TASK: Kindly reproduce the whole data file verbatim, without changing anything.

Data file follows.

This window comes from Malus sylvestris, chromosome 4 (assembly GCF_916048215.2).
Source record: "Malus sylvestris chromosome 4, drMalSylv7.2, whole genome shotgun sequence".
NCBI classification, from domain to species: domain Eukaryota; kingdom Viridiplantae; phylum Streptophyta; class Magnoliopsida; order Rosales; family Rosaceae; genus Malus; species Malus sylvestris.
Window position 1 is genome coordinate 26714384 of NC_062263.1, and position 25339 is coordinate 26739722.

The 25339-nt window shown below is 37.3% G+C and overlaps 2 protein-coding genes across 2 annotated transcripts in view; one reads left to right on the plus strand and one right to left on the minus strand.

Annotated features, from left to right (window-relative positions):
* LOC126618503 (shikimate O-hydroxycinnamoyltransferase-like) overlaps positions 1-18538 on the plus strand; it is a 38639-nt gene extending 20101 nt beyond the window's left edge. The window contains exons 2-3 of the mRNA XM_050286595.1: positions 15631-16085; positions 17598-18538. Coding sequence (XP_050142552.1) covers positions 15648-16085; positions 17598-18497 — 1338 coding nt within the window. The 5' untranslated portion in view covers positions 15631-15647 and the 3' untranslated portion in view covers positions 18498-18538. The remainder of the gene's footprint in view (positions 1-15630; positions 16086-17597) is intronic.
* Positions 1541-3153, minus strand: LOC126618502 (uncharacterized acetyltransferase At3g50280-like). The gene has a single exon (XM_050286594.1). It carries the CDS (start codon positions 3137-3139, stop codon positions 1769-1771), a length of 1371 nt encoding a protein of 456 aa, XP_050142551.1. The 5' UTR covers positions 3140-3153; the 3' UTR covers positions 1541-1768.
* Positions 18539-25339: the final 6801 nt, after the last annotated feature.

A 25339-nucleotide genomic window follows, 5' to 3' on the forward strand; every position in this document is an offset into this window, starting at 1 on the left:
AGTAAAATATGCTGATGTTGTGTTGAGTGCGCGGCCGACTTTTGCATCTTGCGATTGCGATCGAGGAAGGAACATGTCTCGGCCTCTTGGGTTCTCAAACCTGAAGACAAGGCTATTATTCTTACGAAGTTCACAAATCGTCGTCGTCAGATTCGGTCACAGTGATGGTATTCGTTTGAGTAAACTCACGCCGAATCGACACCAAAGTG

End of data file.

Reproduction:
This window comes from Malus sylvestris, chromosome 4 (assembly GCF_916048215.2).
Source record: "Malus sylvestris chromosome 4, drMalSylv7.2, whole genome shotgun sequence".
NCBI classification, from domain to species: domain Eukaryota; kingdom Viridiplantae; phylum Streptophyta; class Magnoliopsida; order Rosales; family Rosaceae; genus Malus; species Malus sylvestris.
Window position 1 is genome coordinate 26714384 of NC_062263.1, and position 25339 is coordinate 26739722.

The 25339-nt window shown below is 37.3% G+C and overlaps 2 protein-coding genes across 2 annotated transcripts in view; one reads left to right on the plus strand and one right to left on the minus strand.

Annotated features, from left to right (window-relative positions):
* LOC126618503 (shikimate O-hydroxycinnamoyltransferase-like) overlaps positions 1-18538 on the plus strand; it is a 38639-nt gene extending 20101 nt beyond the window's left edge. The window contains exons 2-3 of the mRNA XM_050286595.1: positions 15631-16085; positions 17598-18538. Coding sequence (XP_050142552.1) covers positions 15648-16085; positions 17598-18497 — 1338 coding nt within the window. The 5' untranslated portion in view covers positions 15631-15647 and the 3' untranslated portion in view covers positions 18498-18538. The remainder of the gene's footprint in view (positions 1-15630; positions 16086-17597) is intronic.
* Positions 1541-3153, minus strand: LOC126618502 (uncharacterized acetyltransferase At3g50280-like). The gene has a single exon (XM_050286594.1). It carries the CDS (start codon positions 3137-3139, stop codon positions 1769-1771), a length of 1371 nt encoding a protein of 456 aa, XP_050142551.1. The 5' UTR covers positions 3140-3153; the 3' UTR covers positions 1541-1768.
* Positions 18539-25339: the final 6801 nt, after the last annotated feature.

A 25339-nucleotide genomic window follows, 5' to 3' on the forward strand; every position in this document is an offset into this window, starting at 1 on the left:
AGTAAAATATGCTGATGTTGTGTTGAGTGCGCGGCCGACTTTTGCATCTTGCGATTGCGATCGAGGAAGGAACATGTCTCGGCCTCTTGGGTTCTCAAACCTGAAGACAAGGCTATTATTCTTACGAAGTTCACAAATCGTCGTCGTCAGATTCGGTCACAGTGATGGTATTCGTTTGAGTAAACTCACGCCGAATCGACACCAAAGTG